Nearly there

Nearly there

I just have one more “thing” to do on Acorn, and then I can call it finished. All I have to do then is write up the pattern, test knit it, or find somebody I can trust to help me out, and I can send it to Kerrie.

In the meantime, look at the amazing pooling I got with the yarn!

acorn pooling

acorn pooling2

I’m not saying whether or not this is the “right” way up, sideways or inside out. You’ll just have to wait and see!

From the BBC News Online pages

For your scientific-reading. The ones that I’m thinking of getting from the library are marked in red. I’m a great fan of accessable scientific liturature, or “pop Sci lit” if you will! I hope to be able to do this kind of thing for a living one day, either in books, journals or newspapers. Do you think I’m gobby enough? Actually, don’t answer that!

The full longlist for the 2006 Aventis General Prize:

Electric Universe – How Electricity Switched on the Modern World, by David Bodanis (Little Brown)

Collapse – How Societies Choose to Fail or Survive, by Jared Diamond (Penguin Allen Lane)

The Elements of Murder – A History of Poison, John Emsley (Oxford University Press)

The Gecko’s Foot – Bio-inspiration – Engineering New Materials from Nature, by Peter Forbes (Fourth Estate)

The Silicon Eye – How a Silicon Valley Company Aims to Make All Current Computers, Cameras, and Cell Phones Obsolete, by George Gilder (WW Norton)

Parallel Worlds – The Science of Alternative Universes and our Future in the Cosmos, by Michio Kaku (Penguin)

Power, Sex, Suicide – Mitochondria and the Meaning of Life, by Nick Lane (Oxford University Press)

Venomous Earth – How Arsenic Caused the World’s Worst Mass Poisoning, by Andrew Meharg (Macmillan)

Empire of the Stars – Friendship, Obsession and Betrayal in the Quest for Black Holes, by Arthur I. Miller (Little Brown)

Seven Deadly Colours – The Genius of Nature’s Palette and how it Eluded Darwin, by Andrew Parker (Simon & Schuster)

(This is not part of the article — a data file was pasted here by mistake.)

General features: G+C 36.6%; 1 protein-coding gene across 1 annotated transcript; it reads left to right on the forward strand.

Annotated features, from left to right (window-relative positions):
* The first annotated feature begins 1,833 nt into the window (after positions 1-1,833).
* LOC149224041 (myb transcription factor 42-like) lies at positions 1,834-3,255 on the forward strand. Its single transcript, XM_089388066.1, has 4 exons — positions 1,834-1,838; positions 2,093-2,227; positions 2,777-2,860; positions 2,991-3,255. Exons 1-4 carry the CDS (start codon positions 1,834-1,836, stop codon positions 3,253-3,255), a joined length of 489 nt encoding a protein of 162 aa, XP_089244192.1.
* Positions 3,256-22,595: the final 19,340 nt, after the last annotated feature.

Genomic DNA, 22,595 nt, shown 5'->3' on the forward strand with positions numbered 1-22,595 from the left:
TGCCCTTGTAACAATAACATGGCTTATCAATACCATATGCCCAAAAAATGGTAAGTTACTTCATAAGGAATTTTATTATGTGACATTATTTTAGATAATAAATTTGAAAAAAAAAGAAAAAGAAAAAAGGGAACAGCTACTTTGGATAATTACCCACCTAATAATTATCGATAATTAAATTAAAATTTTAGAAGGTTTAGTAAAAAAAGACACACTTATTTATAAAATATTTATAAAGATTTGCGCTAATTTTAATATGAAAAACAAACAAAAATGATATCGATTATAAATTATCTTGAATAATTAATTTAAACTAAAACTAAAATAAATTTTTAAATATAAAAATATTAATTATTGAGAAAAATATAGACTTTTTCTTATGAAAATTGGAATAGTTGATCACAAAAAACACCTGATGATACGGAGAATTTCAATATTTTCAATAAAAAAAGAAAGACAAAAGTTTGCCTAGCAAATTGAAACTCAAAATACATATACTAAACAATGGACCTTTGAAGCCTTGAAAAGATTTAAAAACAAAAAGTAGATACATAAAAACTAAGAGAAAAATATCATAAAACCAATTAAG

The Truth About Hormones – What’s Going on when we’re Tetchy, Spotty, Fearful, Tearful or Just Plain Awful, by Vivienne Parry (Atlantic Books)

Stalking the Riemann Hypothesis – The Quest to Find the Hidden Law of Prime Numbers, by Dan Rockmore (Jonathan Cape)

The Fruits of War – How War and Conflict have Driven Science, by Michael White (Simon & Schuster)

Hmm … I have quite diverse interests, don’t I?!

And finally, a slightly bizzare request…

Do you work for/study in an institution/organisation that has an online subscription to the Journal of American Medical Association? There are a couple of research papers that could be key to my dissertation, but my uni doesn’t subscribe, and there isn’t a work-around (I’ve tried).

***ADDED*** I just tried something and it worked! I registered for the free content, and that means I can get hold of most things over 6 months old. This is great, but be on stand-by in case I need something younger! You have been warned!

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3 thoughts on “Nearly there

  1. I’m also a big fan of popular science. I’m part way through the mitochondria book right now (I’ve been fascinated by these organelles ever since reading Lewis Thomas’s Lives of a Cell years ago.

    I thought the Jared Dimond (Collapse was good, but not nearly as groundbreaking as Guns, Germs, and Steel.

    Thanks for your blog, which I throroughly enjoy!

    Like

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